As most people pass through the existential crises of the teenage years, the question of “Who Am I?” endlessly reincarnates time and time again. What is it that makes me special? Is there a specific purpose in my life? Do I mean anything? These are all related questions that strive for identity.

But seeking this identity is quick funny, in a way. “Who am I?” Well, which I are you looking for? Every few years or so (or even much, much less time), I can reflect on my life and see that I have changed. I have physically changed. My beliefs have shifted, even if it is only slightly. My family relationships have changed. The I appears to be quite fluid. 

Ten years ago, I was almost a completely different individual. I was a bachelor living off my parents in another state. I have a small group of friends. I had less wrinkles, more weight, and shaggy hair. I was also a strict, literalist and fundamentalist in all intellectual and spiritual matters. 

Now, I’m married with two children and live ~600 miles away from my old home. I no longer keep contact with those friends and have no truly close friends, besides my wife. I’m a healthier weight now, although I have substantially less hair and more wrinkles gracing my complexion. And intellectually and spiritually, I have journeyed from one side of extremism to the other, only to find myself in a near-comfortable middle ground where I accept the limitations of my faculties.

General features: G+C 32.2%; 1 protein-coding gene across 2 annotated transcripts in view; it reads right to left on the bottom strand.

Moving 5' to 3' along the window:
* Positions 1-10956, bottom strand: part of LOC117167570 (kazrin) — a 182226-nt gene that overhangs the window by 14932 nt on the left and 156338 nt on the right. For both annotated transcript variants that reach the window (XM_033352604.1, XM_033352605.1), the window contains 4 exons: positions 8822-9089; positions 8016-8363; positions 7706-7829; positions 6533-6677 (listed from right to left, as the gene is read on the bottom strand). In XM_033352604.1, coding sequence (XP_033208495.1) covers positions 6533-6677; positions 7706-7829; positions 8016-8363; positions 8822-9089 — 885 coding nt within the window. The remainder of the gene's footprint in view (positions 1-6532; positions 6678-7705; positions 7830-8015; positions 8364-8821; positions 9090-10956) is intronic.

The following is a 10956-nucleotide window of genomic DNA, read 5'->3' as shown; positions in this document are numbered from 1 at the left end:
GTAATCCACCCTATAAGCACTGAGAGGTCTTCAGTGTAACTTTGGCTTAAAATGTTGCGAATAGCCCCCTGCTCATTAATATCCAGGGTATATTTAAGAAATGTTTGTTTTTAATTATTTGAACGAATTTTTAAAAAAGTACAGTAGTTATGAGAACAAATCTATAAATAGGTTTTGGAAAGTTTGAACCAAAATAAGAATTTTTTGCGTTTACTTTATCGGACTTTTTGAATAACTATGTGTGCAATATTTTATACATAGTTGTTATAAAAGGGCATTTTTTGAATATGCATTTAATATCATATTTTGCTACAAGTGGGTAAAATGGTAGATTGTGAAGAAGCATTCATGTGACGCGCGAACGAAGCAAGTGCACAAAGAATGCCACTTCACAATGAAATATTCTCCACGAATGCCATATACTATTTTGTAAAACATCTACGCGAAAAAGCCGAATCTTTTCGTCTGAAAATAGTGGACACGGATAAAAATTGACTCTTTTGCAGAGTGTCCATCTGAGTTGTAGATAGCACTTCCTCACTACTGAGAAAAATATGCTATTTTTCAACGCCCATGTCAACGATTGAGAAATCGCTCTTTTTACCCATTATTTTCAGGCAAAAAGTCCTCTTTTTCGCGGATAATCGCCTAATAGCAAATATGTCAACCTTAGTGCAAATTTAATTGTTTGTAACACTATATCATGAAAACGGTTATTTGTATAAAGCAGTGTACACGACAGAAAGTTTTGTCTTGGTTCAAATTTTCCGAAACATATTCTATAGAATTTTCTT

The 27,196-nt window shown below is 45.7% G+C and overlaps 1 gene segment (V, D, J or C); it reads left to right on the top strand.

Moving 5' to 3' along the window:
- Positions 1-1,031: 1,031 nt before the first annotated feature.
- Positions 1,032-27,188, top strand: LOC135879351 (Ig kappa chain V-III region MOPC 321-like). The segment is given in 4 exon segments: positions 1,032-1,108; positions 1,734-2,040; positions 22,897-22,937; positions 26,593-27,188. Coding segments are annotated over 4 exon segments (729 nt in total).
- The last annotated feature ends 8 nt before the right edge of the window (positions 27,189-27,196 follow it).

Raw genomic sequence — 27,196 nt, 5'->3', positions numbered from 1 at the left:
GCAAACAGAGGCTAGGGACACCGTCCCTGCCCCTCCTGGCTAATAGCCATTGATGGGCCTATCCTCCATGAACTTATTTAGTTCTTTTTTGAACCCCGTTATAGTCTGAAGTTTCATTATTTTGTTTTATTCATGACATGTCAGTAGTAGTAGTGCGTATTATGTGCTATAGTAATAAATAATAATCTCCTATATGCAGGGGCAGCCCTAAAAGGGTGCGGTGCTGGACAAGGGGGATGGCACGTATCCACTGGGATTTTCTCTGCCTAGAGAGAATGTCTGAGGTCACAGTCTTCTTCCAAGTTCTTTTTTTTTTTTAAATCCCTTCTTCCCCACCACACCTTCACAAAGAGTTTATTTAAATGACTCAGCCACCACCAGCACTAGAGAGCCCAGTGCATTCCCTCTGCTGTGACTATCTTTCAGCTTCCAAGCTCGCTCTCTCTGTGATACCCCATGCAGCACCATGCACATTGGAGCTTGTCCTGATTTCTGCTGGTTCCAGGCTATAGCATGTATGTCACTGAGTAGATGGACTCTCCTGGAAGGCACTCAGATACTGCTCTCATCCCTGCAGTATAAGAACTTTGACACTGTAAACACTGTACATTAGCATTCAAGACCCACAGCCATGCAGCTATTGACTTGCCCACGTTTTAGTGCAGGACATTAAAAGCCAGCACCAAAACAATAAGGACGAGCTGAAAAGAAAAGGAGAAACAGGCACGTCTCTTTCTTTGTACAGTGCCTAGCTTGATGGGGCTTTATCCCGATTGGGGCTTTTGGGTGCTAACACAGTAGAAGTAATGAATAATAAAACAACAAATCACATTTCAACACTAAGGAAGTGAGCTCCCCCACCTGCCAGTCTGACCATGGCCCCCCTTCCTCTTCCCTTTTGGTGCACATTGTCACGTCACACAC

But there are some things that have not changed in ten years. I still enjoy playing guitar, listening to punk, treating others equitably, loving nature. My face, while changed, still reflects the same structure and general form of my youth. And I still love to think – about a lot of things.

While there are some things that only shift in degree about myself, overall I can say that the I in “Who am I?” is fluid. So the existential dispair that I felt about this question in my teenage years was slightly in vain. I say slightly because it forced my to be reflective about my life. It drove me to understand myself and the world around me. It is the great irony of Kierkegaard. It was an infinite, absolute negativity that allowed me to clean the slate. After that irony, I was able to build myself up on a clean foundation.

So there is no need to ask “Who am I?” Instead, ask “Who am I now?” and, more importantly, “Who am I becoming?” Because we are all in a state of becoming until there is no more becoming (death).